This is the third of a special three-part Voice report on Athabasca University’s 2009 Convocation, which took place June 11, 12, and 13. The Voice offers its warmest congratulations to all this year’s graduates!
For most people, the experience of AU’s convocation ceremony is seen from one of two perspectives: either from the stage, waiting with excitement (and nervousness) for their name to be called; or from the audience, watching with pride as that special grad crosses the platform.
But there’s another vantage point to catch all the action from. It’s the one behind the scenes, and That’s where AU’s Mel MacGregor took The Voice for this special peek at just what it takes to pull everything together.
As Events Co-ordinator, Mel has pushed more than one pedometer beyond the breaking point during the three days of convocation?but she says the work starts long before that.
?We start planning a year in advance,? Mel explains. ?This year for example, once we knew we were moving the event to the multiplex, we had to rejig convocation to determine what would work best where and how the event would flow from one area of the building to the other. We revised the floor plan a few times based on comments from the venue operators, what the President requested, and from what we thought students would be thinking and seeing when they arrived. We also like to book the musical entertainment as soon as possible so we can get the top-notch acts that we really enjoy.?
Switching the venue from the large tent to the multiplex may have brought challenges, but it also offered plenty of fun new options.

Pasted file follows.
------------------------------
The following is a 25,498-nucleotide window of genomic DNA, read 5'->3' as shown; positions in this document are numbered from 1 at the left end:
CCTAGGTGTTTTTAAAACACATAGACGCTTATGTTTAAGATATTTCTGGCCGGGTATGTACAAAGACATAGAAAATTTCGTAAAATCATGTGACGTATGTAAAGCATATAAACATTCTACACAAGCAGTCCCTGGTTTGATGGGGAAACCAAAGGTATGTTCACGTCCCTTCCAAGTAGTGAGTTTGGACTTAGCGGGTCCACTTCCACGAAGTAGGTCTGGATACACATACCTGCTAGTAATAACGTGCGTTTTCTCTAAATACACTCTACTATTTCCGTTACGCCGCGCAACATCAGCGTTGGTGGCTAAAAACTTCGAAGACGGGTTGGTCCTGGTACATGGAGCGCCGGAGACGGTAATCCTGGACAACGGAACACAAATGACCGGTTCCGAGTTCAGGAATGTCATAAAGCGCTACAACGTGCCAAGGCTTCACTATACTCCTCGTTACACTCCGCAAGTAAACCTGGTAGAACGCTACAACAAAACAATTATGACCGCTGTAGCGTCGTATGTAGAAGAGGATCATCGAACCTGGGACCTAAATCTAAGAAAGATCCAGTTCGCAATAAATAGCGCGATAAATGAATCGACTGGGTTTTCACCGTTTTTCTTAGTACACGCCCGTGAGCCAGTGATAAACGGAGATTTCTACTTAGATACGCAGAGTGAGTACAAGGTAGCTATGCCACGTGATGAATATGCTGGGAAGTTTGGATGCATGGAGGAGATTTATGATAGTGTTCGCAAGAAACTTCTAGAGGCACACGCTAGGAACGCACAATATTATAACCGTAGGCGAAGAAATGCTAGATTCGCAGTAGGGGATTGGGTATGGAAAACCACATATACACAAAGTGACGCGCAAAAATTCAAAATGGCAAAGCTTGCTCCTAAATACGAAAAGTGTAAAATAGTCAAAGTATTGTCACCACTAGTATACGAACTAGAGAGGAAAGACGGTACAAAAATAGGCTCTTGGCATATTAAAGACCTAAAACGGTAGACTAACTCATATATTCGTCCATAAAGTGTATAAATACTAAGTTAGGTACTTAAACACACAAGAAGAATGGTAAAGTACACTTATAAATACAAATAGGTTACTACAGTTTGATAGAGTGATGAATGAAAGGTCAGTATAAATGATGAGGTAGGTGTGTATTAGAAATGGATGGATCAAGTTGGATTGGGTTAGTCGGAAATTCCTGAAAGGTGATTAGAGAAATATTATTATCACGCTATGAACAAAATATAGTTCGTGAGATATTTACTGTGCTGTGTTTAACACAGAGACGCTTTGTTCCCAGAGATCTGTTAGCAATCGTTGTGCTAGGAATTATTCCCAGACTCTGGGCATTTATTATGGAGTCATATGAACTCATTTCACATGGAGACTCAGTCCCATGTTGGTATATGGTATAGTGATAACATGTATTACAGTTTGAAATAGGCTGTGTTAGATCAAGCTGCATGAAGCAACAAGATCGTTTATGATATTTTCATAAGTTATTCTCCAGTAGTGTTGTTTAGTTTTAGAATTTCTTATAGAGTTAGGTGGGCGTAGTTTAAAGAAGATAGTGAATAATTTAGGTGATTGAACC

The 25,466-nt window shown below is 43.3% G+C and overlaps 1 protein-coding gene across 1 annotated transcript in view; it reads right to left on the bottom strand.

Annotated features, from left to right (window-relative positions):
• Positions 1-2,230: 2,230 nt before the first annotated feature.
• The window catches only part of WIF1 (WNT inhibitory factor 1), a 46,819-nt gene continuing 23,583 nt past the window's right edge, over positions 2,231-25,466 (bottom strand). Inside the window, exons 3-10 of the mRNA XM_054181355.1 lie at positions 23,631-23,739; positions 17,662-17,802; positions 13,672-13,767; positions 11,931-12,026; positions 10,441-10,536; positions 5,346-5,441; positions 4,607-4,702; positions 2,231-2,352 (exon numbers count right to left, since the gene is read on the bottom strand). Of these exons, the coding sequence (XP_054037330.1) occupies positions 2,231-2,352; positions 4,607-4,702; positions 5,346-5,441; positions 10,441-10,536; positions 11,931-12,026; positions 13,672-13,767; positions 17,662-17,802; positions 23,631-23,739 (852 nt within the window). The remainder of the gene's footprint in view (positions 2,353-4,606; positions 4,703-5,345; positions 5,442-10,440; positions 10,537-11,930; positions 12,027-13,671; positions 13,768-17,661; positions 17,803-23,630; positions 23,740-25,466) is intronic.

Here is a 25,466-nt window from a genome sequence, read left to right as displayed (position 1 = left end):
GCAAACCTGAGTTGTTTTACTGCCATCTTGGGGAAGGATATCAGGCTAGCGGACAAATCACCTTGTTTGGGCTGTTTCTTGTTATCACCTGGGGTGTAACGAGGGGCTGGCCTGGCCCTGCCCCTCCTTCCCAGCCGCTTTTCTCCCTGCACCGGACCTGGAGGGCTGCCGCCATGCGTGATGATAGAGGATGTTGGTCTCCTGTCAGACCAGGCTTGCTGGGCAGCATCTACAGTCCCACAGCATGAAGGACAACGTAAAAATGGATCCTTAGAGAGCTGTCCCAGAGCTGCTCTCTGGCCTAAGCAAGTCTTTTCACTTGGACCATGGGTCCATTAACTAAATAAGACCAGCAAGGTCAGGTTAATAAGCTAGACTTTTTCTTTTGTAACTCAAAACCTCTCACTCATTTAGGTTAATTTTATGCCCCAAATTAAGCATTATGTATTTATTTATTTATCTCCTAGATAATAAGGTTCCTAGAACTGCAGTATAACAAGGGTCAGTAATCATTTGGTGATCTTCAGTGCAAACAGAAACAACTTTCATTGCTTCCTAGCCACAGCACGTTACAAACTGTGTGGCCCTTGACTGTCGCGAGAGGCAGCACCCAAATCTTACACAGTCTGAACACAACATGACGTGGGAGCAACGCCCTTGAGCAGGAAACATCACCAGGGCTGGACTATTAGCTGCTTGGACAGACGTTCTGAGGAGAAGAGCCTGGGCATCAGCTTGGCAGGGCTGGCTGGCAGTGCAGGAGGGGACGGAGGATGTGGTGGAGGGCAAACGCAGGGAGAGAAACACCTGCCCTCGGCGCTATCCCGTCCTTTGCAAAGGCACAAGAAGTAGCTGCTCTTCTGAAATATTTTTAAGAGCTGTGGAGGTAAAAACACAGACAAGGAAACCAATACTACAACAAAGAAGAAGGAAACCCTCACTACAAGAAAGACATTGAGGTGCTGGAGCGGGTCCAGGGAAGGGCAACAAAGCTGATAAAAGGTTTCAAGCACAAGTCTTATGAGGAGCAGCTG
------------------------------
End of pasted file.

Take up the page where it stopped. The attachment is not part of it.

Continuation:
?The AV aspect of Convocation 2009 was probably my favourite part,? says Mel. Along with the two large screens that flanked the stage, Mel and her team were able to incorporate a 7.5 x 10-foot screen suspended from the ceiling and facing the stage ?so the students could watch what was going on.?
Another interesting addition was the gobo, which Mel explains is ?a flat metal disc that you place in front of a light, and then light shines through the areas that are cut out of the metal?in this case, the AU logo?projecting the image onto a backdrop.? The AU logo, projected onto the white Lycra circle hanging centre stage, created a striking backdrop for the grads.
Venue details are just the beginning, though, for Mel and Events Assistant Corina Hetze, who have been part of the convocation team for the past three years. As AU grows, so does the event. ?In 2004 Convocation was two days,? Mel says, ?divided into undergrad and grad, but when those ceremonies got too large they were split into the three ceremonies as we know them now? (a big difference from the first convocation, with a total of two grads).
This year, AU welcomed around 600 people each day for the Thursday and Saturday ceremonies.
But ?the Friday ceremony has a greater number of grads and therefore a greater number of guests,? Mel adds, so the team plans for over 800. ?This year we accommodated approximately 1,000 people on Friday, which would be very squishy if we were still using the tent,? she says. ?The tent could hold close to 200 people on stage and 600 on the floor. The multiplex has a lot more room to manoeuvre!?
When asked about the number of people it takes to plan such a large event, Mel summed it up in one word. ?Lots!?
For all you list-lovers, here’s the breakdown: 3 Events Office staff; 3 photographers; 4 florists; 12 Athabasca Regional Multiplex staff; 18 employees from the rental company; 17 Facilities and Services Staff; 25 audiovisual, lights, sound, and webcast crew; 45 catering-team members; 50 individuals from community groups (the groups that clear tables after breakfast and lunch); 59 musicians; and 130 additional AU staff.